The pandemic has wreaked havoc on the global economy and the repercussions have caused the majority of Americans to report experiencing a financial setback as a result, according to new research.
More than two-thirds of Americans experienced some level of economic hardship this year, according to Fidelity Investments’ 2021 New Year Financial Resolution study released Tuesday.
The economic volatility is still evident, causing four in 10 (38%) respondents to say they’ll be spending 2021 in “survival mode,” meaning they’ll focus on getting themselves and their families financially stable through the next year.
Surviving the pandemic was a common theme among older generations like Gen-X and Boomers, compared with Gen-Z and millennials. Moreover, 42% of women are likely to focus on financial stability in 2021 compared with 34% of men.
The good news it that the downturn also fueled younger generations to commit to improving their finances heading into 2021. In fact, younger investors appear to be more committed to actively improving their finances in the new year, with 76% of Gen Z and 79% of millennial respondents considering a financial resolution compared to Gen X (67%) and Boomers (51%), according to the study which surveyed more than 3,000 adults in mid-October.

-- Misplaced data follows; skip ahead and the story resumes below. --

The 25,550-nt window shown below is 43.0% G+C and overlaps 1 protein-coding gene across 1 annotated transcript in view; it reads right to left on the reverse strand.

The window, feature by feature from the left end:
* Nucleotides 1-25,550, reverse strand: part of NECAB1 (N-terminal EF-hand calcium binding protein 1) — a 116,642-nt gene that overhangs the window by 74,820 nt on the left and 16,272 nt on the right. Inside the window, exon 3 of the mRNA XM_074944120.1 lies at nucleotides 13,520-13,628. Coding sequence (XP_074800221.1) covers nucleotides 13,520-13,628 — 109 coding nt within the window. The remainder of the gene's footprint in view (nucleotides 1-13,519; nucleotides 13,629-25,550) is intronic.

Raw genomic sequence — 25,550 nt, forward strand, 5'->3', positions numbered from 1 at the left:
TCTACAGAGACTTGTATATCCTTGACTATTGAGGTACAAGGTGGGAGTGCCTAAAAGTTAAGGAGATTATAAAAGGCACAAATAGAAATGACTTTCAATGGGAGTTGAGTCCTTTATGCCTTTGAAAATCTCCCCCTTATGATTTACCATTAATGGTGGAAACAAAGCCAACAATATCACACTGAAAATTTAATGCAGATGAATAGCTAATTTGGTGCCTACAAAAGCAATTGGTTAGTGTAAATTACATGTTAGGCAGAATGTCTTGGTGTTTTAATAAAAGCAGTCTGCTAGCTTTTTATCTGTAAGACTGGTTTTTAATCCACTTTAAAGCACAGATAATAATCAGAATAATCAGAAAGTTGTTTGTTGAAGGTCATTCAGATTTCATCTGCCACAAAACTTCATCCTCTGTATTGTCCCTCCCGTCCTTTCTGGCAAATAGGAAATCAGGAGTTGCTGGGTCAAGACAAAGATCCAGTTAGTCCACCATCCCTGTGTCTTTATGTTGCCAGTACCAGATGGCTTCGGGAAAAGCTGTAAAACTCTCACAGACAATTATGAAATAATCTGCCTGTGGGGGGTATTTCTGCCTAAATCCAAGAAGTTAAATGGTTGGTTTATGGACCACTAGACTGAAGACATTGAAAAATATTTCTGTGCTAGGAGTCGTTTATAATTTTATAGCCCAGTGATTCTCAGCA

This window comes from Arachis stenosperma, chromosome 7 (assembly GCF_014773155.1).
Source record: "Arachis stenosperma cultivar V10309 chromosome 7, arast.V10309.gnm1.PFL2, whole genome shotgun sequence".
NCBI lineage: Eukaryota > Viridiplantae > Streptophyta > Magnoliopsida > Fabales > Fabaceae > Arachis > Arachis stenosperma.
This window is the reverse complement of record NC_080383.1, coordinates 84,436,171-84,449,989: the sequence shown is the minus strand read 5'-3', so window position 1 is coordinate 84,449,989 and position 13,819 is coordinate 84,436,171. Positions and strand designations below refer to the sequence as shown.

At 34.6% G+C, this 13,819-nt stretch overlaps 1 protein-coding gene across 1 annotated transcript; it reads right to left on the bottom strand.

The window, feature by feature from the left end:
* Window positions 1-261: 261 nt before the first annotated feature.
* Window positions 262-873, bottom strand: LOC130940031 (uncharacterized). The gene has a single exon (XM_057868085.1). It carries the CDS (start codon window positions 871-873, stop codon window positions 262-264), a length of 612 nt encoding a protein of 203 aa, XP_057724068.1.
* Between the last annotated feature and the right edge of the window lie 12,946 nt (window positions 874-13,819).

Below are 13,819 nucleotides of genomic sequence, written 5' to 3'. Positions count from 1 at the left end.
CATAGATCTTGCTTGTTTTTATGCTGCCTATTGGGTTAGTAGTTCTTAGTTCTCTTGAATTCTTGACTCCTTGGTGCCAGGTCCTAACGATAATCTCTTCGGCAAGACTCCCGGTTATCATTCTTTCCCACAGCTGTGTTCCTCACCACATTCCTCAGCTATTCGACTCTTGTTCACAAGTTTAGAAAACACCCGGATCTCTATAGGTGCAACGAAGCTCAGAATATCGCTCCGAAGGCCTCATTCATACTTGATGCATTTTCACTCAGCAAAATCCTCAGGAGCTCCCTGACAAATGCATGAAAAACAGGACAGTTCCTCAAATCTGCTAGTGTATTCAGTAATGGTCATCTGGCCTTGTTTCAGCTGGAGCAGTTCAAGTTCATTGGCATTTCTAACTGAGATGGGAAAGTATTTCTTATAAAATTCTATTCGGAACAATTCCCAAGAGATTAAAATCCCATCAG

Still, the majority of Americans (65%) are considering a financial resolution heading into 2021, with top priorities being to save more money (44%), pay down debt (43%), and spend less money (30%).
These priorities are in line with prior years — proving that the fundamentals of building financial stability remain consistent in all types of environments, said Stacey Watson, senior vice president with oversight for Life Event Planning at Fidelity Investments.
“This year’s top financial resolutions are consistent with what we’ve seen in the past, however, what makes 2021 unique is how people will achieve them, given the financial pressures and major life events many continue to experience throughout the pandemic,” Watson said.
Notably, one-in-six respondents this year listed recovering from “financial losses due to the COVID-19 pandemic” among their top financial resolutions for 2021. When asked what motivates them to make financial resolutions, 56% indicated “greater peace of mind,” demonstrating the link between financial and emotional wellness.
The opportunity for advisers to embrace financial planning as their value proposition is evident as more than three-quarters (77%) of people with a ﬁnancial professional reported they were able to stick to their ﬁnancial resolution in 2020, compared to just half (50%) of those without one.
Notably, women are also less likely than men to think they will be better off in 2021 than they were in 2020 (69% of women compared with 75% of men). This outlook is a result of more women having lost a job or household income this year compared with men.
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As our second lead editor, Cindy Hamilton covers health, fitness and other wellness topics. She is also instrumental in making sure the content on the site is clear and accurate for our readers. Cindy received a BA and an MA from NYU.